Pusser’s Rum is the only rum prepared in exact accordance to the Admiralty’s recipe and standards — aged for a minimum of three years—an often referred to “the single malt of rum.” It’s a product of five stills, three in Guyana and two in Trinidad; each rum is hand-selected for blending for its individual smoothness, flavor and mellow depth creating the perfect balance of “ester” and “congeners” to the Master Distillers. All of the molasses comes from the Demerara River Valley, once the home of 300 sugar cane estates each with its own distillery, and highly renown for its world-wide distribution of sugar since the 1600′s. It is often referred to as the “Valley of Navy Rum.” And Pusser’s is still blended to the Admiralty’s exact specification. You can sip it on its own, serve it on ice, or in true Royal Navy fashion drink it with two parts water, a.k.a. “the real Grog.” It’s also the perfect cocktail companion for creating lasting memories with old confidants and new sidekicks. Unlike other dark and stormy libations, Pusser’s uses no flavoring agents. It is 100% natural and tastes great served straight. Experts and epicureans alike laud it as rich and full-bodied, with an unsurpassed smoothness due to its “pot-stilled” lineage—a distillation process that produces superbly enhanced aroma and flavor.
Pussers “Navy Rum” is not just a name for dark rum. Originally it was the name of a specific type of rum distilled for the Admiralty in wooden pot stills in lieu of the normal metal ones. The distillation of rum in wood imparts a truly unique flavor that can only be described as “full and rich,” making most others bland by comparison. This flavor is unique to the wooden process, and cannot be duplicated from any other type of distillation; interestingly Pusser’s is still distilled in the same original Admiralty stills. Rum that is not distilled in wood cannot achieve the unique flavor of a real Navy Rum. While others may have designated their product to be a navy rum by the mere inclusion of the phrase ‘Navy Rum’ on their label, they can never be a Navy Rum any more than a Rolls Royce logo placed on a Ford doesn’t make a Ford a Rolls Royce. A real navy rum has to be distilled in wood.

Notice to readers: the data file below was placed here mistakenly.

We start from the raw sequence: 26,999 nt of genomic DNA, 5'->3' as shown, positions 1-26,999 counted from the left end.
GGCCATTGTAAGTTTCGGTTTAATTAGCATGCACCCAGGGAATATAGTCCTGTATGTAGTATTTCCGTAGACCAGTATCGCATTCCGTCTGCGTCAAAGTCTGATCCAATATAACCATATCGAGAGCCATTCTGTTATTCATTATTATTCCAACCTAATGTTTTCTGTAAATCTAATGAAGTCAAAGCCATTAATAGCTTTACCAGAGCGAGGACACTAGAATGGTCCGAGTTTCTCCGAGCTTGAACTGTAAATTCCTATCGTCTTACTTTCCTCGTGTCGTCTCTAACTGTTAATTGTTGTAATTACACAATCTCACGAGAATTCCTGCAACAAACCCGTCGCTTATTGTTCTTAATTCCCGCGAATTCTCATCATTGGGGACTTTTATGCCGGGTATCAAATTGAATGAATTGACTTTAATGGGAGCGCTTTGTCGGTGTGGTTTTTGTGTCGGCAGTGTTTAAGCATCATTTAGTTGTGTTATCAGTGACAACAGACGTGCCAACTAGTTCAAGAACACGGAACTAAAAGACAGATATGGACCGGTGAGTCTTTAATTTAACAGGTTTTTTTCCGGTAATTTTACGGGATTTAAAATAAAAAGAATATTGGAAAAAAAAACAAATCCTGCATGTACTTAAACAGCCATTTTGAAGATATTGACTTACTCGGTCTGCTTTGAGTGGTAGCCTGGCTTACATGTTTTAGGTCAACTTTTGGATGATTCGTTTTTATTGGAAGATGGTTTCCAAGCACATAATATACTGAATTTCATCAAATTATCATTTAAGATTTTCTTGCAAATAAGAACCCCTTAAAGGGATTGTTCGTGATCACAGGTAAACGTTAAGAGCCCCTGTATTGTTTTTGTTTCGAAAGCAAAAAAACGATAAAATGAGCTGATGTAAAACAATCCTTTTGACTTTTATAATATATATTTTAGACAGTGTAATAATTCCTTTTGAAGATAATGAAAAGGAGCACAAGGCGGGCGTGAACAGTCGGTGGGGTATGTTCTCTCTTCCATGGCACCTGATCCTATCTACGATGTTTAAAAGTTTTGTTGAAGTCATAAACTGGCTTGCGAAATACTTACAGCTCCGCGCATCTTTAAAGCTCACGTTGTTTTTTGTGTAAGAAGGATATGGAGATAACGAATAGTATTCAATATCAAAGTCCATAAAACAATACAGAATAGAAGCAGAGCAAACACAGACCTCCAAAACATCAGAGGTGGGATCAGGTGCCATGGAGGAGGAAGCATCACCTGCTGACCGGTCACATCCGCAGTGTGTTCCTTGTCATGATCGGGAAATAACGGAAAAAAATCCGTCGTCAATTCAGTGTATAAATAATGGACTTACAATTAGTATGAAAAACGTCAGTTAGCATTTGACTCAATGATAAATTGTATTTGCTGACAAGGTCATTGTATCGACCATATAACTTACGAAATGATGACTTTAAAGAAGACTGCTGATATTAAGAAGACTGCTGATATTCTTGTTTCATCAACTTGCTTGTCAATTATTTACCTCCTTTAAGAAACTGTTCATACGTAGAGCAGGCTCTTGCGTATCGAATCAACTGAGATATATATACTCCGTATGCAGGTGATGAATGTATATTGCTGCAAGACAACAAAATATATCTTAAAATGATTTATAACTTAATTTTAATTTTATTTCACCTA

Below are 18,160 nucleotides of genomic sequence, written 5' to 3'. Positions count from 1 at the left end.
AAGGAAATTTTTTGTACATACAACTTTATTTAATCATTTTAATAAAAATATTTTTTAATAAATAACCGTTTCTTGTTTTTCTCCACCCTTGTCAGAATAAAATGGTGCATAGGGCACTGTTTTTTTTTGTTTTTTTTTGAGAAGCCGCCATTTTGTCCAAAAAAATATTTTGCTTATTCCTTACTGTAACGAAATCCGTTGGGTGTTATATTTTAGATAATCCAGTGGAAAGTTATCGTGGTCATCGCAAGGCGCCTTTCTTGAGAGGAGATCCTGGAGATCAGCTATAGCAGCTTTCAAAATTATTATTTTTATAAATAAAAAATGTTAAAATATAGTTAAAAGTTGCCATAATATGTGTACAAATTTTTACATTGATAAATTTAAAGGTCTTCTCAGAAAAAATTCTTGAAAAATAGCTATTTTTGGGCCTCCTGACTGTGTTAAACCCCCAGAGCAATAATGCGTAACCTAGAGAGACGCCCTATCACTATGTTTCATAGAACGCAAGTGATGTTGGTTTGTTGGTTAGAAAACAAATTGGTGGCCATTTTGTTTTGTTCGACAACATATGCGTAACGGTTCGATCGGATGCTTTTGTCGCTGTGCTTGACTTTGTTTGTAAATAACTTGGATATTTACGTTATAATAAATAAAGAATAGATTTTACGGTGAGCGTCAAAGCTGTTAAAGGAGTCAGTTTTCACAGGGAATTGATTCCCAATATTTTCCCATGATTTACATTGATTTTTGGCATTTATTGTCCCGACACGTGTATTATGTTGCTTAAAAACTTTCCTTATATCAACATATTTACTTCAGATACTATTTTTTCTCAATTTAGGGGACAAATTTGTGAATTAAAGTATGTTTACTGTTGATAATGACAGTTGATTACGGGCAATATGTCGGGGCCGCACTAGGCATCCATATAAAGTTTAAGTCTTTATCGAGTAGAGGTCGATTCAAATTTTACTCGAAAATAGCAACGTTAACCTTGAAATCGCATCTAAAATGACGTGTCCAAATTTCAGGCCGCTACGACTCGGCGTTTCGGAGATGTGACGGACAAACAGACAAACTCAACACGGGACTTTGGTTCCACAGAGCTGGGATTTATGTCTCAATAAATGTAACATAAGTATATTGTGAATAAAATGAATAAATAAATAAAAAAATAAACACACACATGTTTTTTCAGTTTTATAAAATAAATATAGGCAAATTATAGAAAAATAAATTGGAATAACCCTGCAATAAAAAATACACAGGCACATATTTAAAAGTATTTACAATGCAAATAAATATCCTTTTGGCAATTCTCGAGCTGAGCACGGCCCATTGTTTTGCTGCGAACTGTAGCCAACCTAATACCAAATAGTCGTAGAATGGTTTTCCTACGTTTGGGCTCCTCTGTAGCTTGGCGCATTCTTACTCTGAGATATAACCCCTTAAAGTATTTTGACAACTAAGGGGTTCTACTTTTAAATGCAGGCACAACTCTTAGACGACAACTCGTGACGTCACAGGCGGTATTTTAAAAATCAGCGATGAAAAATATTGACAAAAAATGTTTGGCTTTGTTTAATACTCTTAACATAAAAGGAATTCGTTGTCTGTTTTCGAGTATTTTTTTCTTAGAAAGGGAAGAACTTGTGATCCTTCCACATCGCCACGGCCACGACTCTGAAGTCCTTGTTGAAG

In the world of spirits production, there are only two production-capacity wooden pot stills remaining in the world. Like single malt whiskeys whose distinct and rich flavors are the product of pot stills (and not the modern continuous still), Pusser’s continues to be distilled in the same wooden stills as it has for more than for more than 200 years! These are the original stills that produced the Royal Navy’s “Pusser’s Rum”. They are the bedrock of Navy Rum, the vital part of the distillation process that makes a true Navy Rum like Pusser’s so distinctive in its taste and so different from other dark or golden rums that are distilled in ordinary metal stills. Most all rums today are distilled in modern continuous stills that came on line at the turn of the 19th century.